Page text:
The content of conspiracy theories is significant not just for explaining why such theories are adopted in the first place, but also because it underpins a range of epistemic practices associated with conspiracy theorists, practices which are more specific than vices such as gullibility. It is not unusual for us to seek out and value evidence which fits with our pre-existing beliefs. But when we believe in conspiracy theories, the content of what is believed has direct consequences for how we should handle evidence. Belief in conspiracy theory is self-perpetuating in several respects. Someone who believes a conspiracy theory believes that powerful agents have conspired to keep the truth on this matter hidden. If this is the case, then readily available evidence is likely to be misleading, and it will take investigation and special insight to find undistorted evidence of the facts.

Thus believers in conspiracy theories avoid reliance on official sources of information, since they expect such sources to be misleading. Moreover they have a ready-made explanation for any purported counter-evidence which may come to their attention, for example when non-believers try to talk them round: of course it looks as if the conspiracy theory is false, that’s just what they want you to think! Finally, conspiracy theorists seek and prize anomalies which seem to conflict with the official version of events (Keeley (1999) refers to ‘errant data’ in this context). Conspiracy theories typically concern large-scale and complex social phenomena, and even a highly accurate, explanatorily rich official story will inevitably leave some loose ends. The non-conspiracy attitude is to regard those as marginal peculiarities: ‘I guess it’s just a coincidence’. For the conspiracy theorist, those loose ends are overwhelmingly important, since they provide rare opportunities for us to see through the cover-up to the real facts below.

One of many reasons why conspiracy theorising is an intriguing topic for epistemologists is that such patterns of thought are not inherently and inevitably unreasonable. It is indeed true that if there is a successful cover-up, then this will be difficult to detect, and occasional anomalies will have heightened epistemic significance. If official sources of information have been co-opted, knowingly or unknowingly, to assist with covering up the truth, then they are not reliable sources of information. There is an internal coherence between the content of conspiracy beliefs and the epistemic practices which they reinforce, at least once the belief is adopted in the first place. This coherence is part of what makes it difficult to simply reason people into rejecting their own conspiracy theory beliefs.

There is much more to say about conspiracy theories on this front, and much has been said by philosophers in this area. But my key aim is to make the comparison with impostor syndrome, so it is time to move on. To summarise so far: conspiracy theorising involves a distinctive pattern of distrust in standard sources of information which other people rely upon, such as mainstream news media. It also involves a heightened degree of trust in one’s own capacities to see through the façade and understand what’s really going on; this is reflected in psychological research about the motives for conspiracy theorising. It may also involve an exaggerated degree of trust in certain non-standard sources of information, for example websites run by other conspiracy theorists, and in the evidential weight of residual anomalies.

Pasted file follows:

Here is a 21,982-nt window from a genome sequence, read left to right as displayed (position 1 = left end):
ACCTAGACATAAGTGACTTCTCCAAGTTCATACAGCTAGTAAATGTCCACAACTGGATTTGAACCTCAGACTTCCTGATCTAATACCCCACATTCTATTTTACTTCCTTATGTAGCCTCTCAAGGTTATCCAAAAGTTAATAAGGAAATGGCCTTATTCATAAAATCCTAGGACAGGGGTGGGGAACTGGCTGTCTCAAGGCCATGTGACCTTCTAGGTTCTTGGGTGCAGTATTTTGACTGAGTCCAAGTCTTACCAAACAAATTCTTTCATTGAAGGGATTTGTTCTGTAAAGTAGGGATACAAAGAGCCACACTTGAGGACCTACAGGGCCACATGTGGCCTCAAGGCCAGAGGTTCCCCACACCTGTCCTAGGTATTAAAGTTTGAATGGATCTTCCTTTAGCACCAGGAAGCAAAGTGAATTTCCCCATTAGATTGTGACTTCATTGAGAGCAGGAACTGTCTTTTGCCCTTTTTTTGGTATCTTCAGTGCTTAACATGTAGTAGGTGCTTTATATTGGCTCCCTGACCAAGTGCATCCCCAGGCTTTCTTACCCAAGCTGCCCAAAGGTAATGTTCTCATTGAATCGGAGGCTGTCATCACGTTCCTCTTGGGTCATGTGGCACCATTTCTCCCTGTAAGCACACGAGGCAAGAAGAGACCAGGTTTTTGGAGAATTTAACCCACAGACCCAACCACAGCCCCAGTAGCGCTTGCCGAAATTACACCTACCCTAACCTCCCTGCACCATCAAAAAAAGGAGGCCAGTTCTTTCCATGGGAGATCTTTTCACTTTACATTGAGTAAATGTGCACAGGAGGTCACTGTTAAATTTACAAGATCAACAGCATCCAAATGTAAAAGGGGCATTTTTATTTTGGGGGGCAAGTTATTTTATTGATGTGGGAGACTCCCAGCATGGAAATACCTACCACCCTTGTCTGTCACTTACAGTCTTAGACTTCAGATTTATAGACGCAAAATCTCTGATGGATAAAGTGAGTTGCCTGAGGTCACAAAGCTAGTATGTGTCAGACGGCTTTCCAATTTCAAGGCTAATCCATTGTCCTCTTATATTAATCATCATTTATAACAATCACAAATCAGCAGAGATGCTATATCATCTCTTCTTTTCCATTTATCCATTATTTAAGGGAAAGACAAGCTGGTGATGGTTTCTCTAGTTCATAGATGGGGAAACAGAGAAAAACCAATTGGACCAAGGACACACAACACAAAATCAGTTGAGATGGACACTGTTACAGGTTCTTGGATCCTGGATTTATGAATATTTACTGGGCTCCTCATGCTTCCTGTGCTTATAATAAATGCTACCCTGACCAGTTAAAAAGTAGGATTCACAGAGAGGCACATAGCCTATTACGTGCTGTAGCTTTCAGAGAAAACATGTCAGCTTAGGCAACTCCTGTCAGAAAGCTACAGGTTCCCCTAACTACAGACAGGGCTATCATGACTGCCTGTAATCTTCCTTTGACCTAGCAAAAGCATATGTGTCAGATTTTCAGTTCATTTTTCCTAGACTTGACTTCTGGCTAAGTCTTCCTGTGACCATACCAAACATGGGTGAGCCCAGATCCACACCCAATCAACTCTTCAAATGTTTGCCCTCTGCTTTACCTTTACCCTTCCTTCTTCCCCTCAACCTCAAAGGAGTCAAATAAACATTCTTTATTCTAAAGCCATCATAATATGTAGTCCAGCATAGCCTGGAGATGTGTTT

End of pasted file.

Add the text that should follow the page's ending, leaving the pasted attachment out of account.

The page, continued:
3 What is impostor syndrome?

Roughly speaking, impostor syndrome is a condition suffered by people who have external markers of success, such as high grades and professional accolades, who nevertheless believe themselves to be inadequate. The term ‘impostor syndrome’ is used very widely in non-academic literature, but psychologists studying this topic prefer the term ‘impostor phenomenon’; in my discussion I will use the terms interchangeably. Psychologists Suzanne Imes and Pauline Rose Clance identified the phenomenon in their clinical work with professionally successful women, publishing a first article in 1978. Clance published a book aimed at sufferers—Impostor Phenomenon—in 1985, and there is now a huge amount of popular writing on the topic; Valerie Young’s The Secret Thoughts of Successful Women (2011) is an impressive example of the genre. Neither impostor syndrome nor impostor phenomenon features as an identified disorder in the American Psychiatric Association’s Diagnostic and Statistical Manual. But psychologists have generated extensive research into its prevalence and correlates, reviewed for example by Sakulku and Alexander (2011) and by Calvard (2018).